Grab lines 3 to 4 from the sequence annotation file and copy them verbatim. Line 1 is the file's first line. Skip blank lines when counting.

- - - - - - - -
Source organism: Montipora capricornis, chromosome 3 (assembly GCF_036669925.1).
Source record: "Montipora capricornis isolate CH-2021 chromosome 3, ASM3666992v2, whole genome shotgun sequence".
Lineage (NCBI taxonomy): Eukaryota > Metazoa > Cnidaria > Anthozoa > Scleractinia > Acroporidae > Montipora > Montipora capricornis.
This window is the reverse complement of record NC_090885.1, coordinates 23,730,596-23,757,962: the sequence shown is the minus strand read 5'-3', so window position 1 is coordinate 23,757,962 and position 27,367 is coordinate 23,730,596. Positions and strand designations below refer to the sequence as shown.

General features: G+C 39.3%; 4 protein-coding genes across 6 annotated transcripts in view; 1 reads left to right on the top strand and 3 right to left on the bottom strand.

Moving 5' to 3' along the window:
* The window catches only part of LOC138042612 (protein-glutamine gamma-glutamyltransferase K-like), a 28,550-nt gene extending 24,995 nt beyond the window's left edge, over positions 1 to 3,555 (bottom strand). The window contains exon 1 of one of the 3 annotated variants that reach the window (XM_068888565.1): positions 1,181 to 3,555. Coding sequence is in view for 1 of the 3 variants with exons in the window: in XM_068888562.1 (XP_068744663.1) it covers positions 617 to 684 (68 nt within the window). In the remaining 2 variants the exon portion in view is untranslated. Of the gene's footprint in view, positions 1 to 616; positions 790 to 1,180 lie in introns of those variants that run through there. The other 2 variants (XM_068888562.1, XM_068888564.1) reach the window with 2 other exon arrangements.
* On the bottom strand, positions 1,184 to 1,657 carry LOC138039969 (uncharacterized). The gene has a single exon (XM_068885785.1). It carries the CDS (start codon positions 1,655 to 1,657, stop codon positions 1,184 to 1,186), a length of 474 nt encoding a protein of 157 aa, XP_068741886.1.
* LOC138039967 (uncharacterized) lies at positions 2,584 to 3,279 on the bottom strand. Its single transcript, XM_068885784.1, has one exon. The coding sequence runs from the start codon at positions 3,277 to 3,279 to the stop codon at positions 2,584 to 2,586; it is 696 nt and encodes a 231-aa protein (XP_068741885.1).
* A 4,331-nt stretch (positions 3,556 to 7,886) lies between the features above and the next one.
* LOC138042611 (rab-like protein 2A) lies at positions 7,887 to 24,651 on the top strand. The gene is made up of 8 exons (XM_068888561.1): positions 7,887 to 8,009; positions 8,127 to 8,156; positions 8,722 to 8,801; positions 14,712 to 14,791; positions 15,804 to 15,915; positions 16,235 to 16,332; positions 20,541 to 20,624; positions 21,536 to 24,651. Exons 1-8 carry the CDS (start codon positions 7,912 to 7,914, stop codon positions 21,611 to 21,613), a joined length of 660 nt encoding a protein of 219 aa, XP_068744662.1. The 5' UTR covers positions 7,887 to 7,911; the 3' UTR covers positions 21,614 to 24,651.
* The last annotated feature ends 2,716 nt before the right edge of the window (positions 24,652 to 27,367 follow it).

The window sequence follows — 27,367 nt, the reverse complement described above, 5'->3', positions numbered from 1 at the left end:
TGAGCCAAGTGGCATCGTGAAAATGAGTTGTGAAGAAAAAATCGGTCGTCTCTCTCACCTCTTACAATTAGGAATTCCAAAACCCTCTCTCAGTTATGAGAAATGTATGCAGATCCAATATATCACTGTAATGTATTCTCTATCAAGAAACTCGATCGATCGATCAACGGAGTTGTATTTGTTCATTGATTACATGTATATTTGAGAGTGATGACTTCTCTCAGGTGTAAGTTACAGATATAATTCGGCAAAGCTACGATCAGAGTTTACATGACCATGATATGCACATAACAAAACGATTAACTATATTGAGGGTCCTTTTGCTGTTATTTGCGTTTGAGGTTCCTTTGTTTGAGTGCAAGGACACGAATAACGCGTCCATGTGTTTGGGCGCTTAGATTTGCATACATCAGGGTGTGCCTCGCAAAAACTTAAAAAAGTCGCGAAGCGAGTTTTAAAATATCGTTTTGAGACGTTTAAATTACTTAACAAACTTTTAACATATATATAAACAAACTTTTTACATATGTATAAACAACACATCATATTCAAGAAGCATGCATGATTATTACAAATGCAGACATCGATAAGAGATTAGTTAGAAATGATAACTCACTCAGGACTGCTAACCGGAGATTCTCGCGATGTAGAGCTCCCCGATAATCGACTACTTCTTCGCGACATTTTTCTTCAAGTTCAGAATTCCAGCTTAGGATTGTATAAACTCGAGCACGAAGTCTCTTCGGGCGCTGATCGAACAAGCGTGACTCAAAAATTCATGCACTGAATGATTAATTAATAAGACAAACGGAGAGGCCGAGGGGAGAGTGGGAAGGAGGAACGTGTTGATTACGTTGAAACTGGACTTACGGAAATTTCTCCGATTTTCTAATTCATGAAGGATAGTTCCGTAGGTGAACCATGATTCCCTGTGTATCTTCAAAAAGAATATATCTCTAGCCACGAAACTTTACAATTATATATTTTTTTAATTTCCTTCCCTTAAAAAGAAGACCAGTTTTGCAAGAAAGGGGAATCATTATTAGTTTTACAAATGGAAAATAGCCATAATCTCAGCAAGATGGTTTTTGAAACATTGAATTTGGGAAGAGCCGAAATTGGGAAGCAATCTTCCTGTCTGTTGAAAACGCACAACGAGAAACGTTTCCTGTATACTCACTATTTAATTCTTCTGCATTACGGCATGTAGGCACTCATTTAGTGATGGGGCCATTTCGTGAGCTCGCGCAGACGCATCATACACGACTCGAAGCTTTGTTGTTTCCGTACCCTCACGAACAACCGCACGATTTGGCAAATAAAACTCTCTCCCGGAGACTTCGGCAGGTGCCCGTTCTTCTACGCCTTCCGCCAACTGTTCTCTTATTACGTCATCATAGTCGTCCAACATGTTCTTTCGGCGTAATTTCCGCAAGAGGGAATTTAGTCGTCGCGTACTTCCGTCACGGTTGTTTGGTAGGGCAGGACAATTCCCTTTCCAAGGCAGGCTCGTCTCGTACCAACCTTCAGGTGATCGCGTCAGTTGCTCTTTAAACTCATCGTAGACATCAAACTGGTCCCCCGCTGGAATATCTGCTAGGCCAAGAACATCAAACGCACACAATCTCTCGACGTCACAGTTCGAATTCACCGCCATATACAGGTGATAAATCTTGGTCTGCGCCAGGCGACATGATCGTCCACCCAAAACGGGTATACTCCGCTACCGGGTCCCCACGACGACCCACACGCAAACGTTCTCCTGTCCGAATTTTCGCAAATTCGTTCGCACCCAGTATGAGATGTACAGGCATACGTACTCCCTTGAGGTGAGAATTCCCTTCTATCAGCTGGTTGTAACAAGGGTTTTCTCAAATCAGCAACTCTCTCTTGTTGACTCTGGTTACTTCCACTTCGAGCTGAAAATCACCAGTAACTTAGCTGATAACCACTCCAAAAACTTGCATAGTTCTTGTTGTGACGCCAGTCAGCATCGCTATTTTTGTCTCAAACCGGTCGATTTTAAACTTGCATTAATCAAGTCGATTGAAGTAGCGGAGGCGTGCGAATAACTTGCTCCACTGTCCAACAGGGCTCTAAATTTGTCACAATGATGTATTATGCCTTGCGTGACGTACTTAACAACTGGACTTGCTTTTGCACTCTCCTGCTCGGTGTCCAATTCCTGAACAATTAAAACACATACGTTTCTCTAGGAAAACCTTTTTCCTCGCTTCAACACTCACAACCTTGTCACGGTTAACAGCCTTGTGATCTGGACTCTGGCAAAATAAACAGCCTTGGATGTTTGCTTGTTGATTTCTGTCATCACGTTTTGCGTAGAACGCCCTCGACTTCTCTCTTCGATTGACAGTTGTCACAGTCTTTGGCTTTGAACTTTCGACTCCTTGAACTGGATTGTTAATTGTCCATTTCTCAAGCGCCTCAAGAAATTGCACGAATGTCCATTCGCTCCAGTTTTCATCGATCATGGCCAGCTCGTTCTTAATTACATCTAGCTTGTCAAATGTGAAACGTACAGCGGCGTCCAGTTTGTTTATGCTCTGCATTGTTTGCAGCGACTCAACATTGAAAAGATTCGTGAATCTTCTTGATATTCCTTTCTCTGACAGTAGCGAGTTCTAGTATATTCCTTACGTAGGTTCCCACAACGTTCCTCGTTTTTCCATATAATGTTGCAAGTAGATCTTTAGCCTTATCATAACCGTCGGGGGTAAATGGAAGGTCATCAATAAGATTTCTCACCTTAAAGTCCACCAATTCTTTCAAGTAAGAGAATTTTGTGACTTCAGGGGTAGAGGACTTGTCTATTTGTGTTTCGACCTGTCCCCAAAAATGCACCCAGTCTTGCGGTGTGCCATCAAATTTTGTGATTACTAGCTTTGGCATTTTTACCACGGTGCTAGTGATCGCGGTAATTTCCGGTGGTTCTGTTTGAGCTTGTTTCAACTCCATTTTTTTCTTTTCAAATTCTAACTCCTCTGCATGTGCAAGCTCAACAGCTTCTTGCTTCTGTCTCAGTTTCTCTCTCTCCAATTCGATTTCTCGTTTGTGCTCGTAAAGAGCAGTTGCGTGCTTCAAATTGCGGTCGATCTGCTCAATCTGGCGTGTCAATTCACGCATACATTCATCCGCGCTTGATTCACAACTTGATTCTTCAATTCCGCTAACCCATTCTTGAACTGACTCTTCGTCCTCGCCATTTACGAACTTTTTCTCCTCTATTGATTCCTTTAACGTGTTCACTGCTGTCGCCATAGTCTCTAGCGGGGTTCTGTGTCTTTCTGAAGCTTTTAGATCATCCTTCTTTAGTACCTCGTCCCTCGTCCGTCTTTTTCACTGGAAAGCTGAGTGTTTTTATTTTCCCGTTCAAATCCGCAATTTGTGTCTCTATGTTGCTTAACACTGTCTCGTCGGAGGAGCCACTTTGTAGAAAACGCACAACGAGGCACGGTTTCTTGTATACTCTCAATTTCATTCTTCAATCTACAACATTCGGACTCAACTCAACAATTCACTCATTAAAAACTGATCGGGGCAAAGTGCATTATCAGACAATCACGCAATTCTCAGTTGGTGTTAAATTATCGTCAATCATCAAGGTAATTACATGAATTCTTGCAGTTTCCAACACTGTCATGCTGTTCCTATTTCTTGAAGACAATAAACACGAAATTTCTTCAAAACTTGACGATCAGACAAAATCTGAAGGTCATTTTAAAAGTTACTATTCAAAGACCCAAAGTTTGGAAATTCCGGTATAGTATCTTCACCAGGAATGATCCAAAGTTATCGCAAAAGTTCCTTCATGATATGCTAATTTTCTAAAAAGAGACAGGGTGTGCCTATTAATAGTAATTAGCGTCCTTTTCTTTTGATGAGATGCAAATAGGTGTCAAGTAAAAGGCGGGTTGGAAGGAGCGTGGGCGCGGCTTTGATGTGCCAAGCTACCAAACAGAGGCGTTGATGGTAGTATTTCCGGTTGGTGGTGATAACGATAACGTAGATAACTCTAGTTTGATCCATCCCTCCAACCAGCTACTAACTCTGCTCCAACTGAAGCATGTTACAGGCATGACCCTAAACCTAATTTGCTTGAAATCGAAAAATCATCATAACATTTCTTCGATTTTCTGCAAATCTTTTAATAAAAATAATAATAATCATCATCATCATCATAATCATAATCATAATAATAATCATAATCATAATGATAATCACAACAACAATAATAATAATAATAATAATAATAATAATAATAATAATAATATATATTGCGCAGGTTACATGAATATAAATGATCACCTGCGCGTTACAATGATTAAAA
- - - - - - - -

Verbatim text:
Lineage (NCBI taxonomy): Eukaryota > Metazoa > Cnidaria > Anthozoa > Scleractinia > Acroporidae > Montipora > Montipora capricornis.
This window is the reverse complement of record NC_090885.1, coordinates 23,730,596-23,757,962: the sequence shown is the minus strand read 5'-3', so window position 1 is coordinate 23,757,962 and position 27,367 is coordinate 23,730,596. Positions and strand designations below refer to the sequence as shown.